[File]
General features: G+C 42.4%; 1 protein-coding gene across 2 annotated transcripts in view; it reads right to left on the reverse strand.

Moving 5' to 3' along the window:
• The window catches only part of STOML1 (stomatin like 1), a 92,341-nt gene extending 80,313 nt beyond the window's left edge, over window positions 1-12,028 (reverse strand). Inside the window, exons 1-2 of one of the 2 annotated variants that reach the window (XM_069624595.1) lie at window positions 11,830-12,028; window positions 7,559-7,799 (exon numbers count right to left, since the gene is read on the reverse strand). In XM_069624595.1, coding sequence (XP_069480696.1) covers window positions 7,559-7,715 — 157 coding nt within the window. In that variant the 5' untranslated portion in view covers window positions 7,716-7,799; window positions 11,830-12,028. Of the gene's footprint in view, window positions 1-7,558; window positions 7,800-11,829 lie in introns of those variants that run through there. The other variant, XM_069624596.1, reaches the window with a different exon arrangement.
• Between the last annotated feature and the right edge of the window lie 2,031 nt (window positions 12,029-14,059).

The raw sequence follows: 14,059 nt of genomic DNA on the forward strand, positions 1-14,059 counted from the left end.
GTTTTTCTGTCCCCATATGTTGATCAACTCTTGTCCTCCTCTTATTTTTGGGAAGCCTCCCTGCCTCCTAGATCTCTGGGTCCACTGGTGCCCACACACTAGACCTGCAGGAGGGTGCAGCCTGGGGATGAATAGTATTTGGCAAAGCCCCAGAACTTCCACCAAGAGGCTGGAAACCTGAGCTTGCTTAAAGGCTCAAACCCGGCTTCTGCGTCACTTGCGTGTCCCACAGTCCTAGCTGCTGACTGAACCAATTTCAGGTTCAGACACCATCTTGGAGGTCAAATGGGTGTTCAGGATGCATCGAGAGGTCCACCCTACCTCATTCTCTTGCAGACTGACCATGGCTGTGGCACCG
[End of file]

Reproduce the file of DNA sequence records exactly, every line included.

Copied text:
General features: G+C 42.4%; 1 protein-coding gene across 2 annotated transcripts in view; it reads right to left on the reverse strand.

Moving 5' to 3' along the window:
• The window catches only part of STOML1 (stomatin like 1), a 92,341-nt gene extending 80,313 nt beyond the window's left edge, over window positions 1-12,028 (reverse strand). Inside the window, exons 1-2 of one of the 2 annotated variants that reach the window (XM_069624595.1) lie at window positions 11,830-12,028; window positions 7,559-7,799 (exon numbers count right to left, since the gene is read on the reverse strand). In XM_069624595.1, coding sequence (XP_069480696.1) covers window positions 7,559-7,715 — 157 coding nt within the window. In that variant the 5' untranslated portion in view covers window positions 7,716-7,799; window positions 11,830-12,028. Of the gene's footprint in view, window positions 1-7,558; window positions 7,800-11,829 lie in introns of those variants that run through there. The other variant, XM_069624596.1, reaches the window with a different exon arrangement.
• Between the last annotated feature and the right edge of the window lie 2,031 nt (window positions 12,029-14,059).

The raw sequence follows: 14,059 nt of genomic DNA on the forward strand, positions 1-14,059 counted from the left end.
GTTTTTCTGTCCCCATATGTTGATCAACTCTTGTCCTCCTCTTATTTTTGGGAAGCCTCCCTGCCTCCTAGATCTCTGGGTCCACTGGTGCCCACACACTAGACCTGCAGGAGGGTGCAGCCTGGGGATGAATAGTATTTGGCAAAGCCCCAGAACTTCCACCAAGAGGCTGGAAACCTGAGCTTGCTTAAAGGCTCAAACCCGGCTTCTGCGTCACTTGCGTGTCCCACAGTCCTAGCTGCTGACTGAACCAATTTCAGGTTCAGACACCATCTTGGAGGTCAAATGGGTGTTCAGGATGCATCGAGAGGTCCACCCTACCTCATTCTCTTGCAGACTGACCATGGCTGTGGCACCG